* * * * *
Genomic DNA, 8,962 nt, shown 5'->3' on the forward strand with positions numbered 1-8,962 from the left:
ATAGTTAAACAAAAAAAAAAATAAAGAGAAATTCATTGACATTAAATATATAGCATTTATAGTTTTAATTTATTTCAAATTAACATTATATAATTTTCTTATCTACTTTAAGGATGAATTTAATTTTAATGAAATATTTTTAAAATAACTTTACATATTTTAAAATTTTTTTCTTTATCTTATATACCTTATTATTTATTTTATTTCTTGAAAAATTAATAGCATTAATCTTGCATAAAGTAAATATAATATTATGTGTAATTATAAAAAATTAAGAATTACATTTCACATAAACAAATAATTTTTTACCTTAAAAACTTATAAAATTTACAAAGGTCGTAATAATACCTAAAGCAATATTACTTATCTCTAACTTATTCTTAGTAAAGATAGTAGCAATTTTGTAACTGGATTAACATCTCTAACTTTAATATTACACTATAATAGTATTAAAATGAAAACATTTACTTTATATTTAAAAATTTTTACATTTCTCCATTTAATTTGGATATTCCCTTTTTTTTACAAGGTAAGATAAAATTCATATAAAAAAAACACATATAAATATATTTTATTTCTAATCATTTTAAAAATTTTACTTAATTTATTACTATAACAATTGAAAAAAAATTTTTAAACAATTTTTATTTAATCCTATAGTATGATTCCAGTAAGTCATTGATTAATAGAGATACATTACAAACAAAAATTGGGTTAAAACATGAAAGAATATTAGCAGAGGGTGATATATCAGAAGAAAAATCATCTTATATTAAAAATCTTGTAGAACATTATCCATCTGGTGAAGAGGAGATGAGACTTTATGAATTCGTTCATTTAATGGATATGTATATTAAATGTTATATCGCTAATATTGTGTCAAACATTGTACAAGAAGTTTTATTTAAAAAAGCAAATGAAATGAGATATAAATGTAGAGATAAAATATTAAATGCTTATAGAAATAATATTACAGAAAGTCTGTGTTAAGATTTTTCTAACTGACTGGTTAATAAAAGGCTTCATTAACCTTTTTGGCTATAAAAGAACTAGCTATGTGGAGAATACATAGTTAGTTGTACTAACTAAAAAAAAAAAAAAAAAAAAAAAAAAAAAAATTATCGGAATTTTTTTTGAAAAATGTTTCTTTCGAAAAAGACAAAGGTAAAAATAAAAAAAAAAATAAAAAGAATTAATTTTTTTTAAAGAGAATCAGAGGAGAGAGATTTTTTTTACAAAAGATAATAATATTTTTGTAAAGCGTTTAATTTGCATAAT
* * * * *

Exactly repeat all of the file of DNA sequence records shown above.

Genomic DNA, 8,962 nt, shown 5'->3' on the forward strand with positions numbered 1-8,962 from the left:
ATAGTTAAACAAAAAAAAAAATAAAGAGAAATTCATTGACATTAAATATATAGCATTTATAGTTTTAATTTATTTCAAATTAACATTATATAATTTTCTTATCTACTTTAAGGATGAATTTAATTTTAATGAAATATTTTTAAAATAACTTTACATATTTTAAAATTTTTTTCTTTATCTTATATACCTTATTATTTATTTTATTTCTTGAAAAATTAATAGCATTAATCTTGCATAAAGTAAATATAATATTATGTGTAATTATAAAAAATTAAGAATTACATTTCACATAAACAAATAATTTTTTACCTTAAAAACTTATAAAATTTACAAAGGTCGTAATAATACCTAAAGCAATATTACTTATCTCTAACTTATTCTTAGTAAAGATAGTAGCAATTTTGTAACTGGATTAACATCTCTAACTTTAATATTACACTATAATAGTATTAAAATGAAAACATTTACTTTATATTTAAAAATTTTTACATTTCTCCATTTAATTTGGATATTCCCTTTTTTTTACAAGGTAAGATAAAATTCATATAAAAAAAACACATATAAATATATTTTATTTCTAATCATTTTAAAAATTTTACTTAATTTATTACTATAACAATTGAAAAAAAATTTTTAAACAATTTTTATTTAATCCTATAGTATGATTCCAGTAAGTCATTGATTAATAGAGATACATTACAAACAAAAATTGGGTTAAAACATGAAAGAATATTAGCAGAGGGTGATATATCAGAAGAAAAATCATCTTATATTAAAAATCTTGTAGAACATTATCCATCTGGTGAAGAGGAGATGAGACTTTATGAATTCGTTCATTTAATGGATATGTATATTAAATGTTATATCGCTAATATTGTGTCAAACATTGTACAAGAAGTTTTATTTAAAAAAGCAAATGAAATGAGATATAAATGTAGAGATAAAATATTAAATGCTTATAGAAATAATATTACAGAAAGTCTGTGTTAAGATTTTTCTAACTGACTGGTTAATAAAAGGCTTCATTAACCTTTTTGGCTATAAAAGAACTAGCTATGTGGAGAATACATAGTTAGTTGTACTAACTAAAAAAAAAAAAAAAAAAAAAAAAAAAAAAATTATCGGAATTTTTTTTGAAAAATGTTTCTTTCGAAAAAGACAAAGGTAAAAATAAAAAAAAAAATAAAAAGAATTAATTTTTTTTAAAGAGAATCAGAGGAGAGAGATTTTTTTTACAAAAGATAATAATATTTTTGTAAAGCGTTTAATTTGCATAAT